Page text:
[Marxism] Emergence of A United Front Against Bush

Fred Fuentes fred.fuentes at gmail.com
Mon Oct 8 13:07:34 MDT 2007


Emergence of A United Front Against Bush
Posted: 2007/10/07
From: Mathaba
http://mathaba.net/news/?x=566492
	
Just like the authorities in Israel, President George W. Bush
ceaselessly looks for new ''Hitlers'' and invents many if there are
none, to justify the system's thirst for territorial occupation and
murderous campaigns.

by Ardeshir Ommani

As President George W. Bush is increasingly becoming alienated from
the American public and internationally is turning into a pariah, the
leaders of such independent nations as Zimbabwe, Cuba, Bolivia,
Nicaragua and Iran respond forcefully to his heartless and mediocre
rhetoric and his ongoing search for finding terrorists inside the U.S.
and overseas.  Just like the authorities in Israel, he ceaselessly
looks for new "Hitlers" and invents many if there are none, to justify
the system's thirst for territorial occupation and murderous campaigns
against the peoples of Afghanistan, Iraq, Lebanon, Palestine and maybe
even Iran.

Only Bush's Law Applies

In response to his bellicosity, the leaders of a number of countries
not bowing to Washington's hegemonic control have characterized "the
leader of the free world" with such attributes that befit a shady
emperor ruling over a falling empire.  Among these Zimbabwe's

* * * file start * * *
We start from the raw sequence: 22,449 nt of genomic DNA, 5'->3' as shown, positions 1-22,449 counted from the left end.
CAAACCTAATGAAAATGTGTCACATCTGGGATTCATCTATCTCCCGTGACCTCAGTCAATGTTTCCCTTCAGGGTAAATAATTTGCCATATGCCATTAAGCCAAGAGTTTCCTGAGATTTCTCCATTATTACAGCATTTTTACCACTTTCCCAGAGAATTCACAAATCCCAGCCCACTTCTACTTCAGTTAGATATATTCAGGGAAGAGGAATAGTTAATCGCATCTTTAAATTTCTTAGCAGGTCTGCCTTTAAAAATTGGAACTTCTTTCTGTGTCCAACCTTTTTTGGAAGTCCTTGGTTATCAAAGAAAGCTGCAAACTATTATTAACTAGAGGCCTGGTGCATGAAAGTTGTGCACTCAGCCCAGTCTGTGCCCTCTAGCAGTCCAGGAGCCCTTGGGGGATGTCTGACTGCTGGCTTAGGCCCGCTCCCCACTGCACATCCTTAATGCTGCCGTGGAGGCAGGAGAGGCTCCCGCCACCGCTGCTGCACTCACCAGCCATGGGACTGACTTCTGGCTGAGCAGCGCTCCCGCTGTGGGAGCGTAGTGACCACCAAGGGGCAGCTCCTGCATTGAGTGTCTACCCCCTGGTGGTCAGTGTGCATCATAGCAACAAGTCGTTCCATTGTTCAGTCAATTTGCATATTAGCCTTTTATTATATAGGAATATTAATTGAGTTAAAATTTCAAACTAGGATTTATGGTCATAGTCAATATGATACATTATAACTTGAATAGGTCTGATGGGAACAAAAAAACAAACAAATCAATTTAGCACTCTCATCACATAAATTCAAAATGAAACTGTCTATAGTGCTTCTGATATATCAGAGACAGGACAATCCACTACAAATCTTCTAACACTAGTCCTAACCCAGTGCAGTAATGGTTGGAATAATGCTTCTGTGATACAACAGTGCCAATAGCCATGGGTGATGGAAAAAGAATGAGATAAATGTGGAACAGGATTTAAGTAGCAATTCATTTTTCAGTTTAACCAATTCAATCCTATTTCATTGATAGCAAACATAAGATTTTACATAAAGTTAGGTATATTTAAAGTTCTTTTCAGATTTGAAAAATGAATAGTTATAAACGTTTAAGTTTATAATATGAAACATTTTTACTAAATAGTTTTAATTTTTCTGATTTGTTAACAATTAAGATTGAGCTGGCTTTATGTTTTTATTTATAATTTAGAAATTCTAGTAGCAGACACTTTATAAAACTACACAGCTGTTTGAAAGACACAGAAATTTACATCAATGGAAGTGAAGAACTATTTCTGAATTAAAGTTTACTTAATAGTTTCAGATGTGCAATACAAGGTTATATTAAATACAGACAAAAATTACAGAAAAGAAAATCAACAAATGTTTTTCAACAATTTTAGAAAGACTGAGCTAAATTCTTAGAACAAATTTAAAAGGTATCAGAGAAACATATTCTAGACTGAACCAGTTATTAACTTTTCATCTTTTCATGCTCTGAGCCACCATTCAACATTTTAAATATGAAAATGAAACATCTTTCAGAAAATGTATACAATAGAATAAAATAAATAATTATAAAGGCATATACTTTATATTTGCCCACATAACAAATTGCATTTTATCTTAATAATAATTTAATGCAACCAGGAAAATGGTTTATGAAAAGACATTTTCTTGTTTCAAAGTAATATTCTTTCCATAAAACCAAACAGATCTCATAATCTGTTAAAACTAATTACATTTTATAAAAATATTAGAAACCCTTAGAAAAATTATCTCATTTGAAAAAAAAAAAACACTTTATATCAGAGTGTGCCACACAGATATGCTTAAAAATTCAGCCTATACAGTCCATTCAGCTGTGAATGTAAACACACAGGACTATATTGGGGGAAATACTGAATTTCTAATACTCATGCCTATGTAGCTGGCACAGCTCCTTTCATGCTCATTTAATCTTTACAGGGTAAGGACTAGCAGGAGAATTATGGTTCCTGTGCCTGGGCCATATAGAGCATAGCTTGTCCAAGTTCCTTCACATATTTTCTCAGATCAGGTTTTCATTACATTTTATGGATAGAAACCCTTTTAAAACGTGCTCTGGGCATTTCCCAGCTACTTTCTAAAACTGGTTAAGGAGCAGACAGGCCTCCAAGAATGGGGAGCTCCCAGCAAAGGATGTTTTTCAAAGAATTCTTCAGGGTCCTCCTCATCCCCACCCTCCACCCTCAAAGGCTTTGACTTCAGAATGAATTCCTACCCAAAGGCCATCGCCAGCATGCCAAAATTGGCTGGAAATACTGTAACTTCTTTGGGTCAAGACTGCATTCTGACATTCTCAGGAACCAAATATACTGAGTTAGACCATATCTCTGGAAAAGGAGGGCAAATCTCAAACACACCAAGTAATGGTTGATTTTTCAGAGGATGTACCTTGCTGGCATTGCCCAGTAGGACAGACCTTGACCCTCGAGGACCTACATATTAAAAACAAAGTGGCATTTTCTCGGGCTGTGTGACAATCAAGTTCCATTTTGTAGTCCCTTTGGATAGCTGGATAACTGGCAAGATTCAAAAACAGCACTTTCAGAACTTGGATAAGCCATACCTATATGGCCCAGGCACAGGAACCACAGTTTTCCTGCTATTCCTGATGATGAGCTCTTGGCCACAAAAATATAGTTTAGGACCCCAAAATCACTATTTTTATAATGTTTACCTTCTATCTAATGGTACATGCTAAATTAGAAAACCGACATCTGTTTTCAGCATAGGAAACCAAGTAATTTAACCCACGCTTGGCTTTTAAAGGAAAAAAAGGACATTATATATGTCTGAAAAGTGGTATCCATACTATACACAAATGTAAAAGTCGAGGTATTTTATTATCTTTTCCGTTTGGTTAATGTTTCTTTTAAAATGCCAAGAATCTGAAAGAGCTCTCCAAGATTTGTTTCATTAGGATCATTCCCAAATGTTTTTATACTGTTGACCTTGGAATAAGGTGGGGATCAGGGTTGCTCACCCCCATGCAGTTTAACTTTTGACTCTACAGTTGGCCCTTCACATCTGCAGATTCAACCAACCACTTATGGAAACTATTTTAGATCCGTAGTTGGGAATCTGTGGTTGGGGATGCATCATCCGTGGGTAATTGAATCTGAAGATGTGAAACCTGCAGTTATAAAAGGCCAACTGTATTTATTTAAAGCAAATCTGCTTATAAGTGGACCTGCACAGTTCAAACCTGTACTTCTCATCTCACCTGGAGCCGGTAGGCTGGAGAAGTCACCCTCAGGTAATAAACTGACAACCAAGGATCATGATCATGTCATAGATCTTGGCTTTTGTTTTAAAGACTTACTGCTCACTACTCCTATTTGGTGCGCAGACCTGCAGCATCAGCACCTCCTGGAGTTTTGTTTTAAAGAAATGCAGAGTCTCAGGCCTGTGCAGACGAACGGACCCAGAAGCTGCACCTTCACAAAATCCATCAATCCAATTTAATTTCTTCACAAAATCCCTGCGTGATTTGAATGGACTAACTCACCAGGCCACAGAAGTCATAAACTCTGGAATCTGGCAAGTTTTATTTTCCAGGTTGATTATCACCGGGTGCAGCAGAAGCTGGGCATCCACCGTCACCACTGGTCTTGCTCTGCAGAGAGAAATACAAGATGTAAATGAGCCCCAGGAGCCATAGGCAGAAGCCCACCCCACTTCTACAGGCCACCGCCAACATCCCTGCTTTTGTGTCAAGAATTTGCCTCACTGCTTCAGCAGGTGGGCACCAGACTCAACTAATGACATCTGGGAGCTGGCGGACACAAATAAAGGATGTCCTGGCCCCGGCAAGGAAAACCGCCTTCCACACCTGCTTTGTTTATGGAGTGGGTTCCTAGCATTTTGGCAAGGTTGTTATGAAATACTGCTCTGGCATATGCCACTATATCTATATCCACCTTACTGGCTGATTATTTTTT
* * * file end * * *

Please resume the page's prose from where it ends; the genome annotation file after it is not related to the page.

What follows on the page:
President Robert Mugabe, attending the 62nd session of the United
Nations General Assembly on September 26, 2007, accused President
George W. Bush of "rank hypocrisy" over his lecturing the world on
human rights and democracy.  "He (Bush) has much to atone for and very
little to lecture us on the Universal Declaration of Human Rights,"
Mugabe told the world leaders listening to his admonition.  "His hands
drip with the innocent blood of many nationalities."

"He still kills.  He kills in Afghanistan.  And this is supposed to be
our master on human rights?" asked Mugabe comparing such horrendous
prisons as Guantanamo Naval Base and Abu Ghraib to "concentration
camps where only Bush's law applies."  Furthermore, he charged the
U.S. with the crimes of running "secret torture chambers" in Europe
and the United States.

In the context of exposing U.S. crimes within the framework of the
United Nations, next in line stood the Cuban delegation.  Partly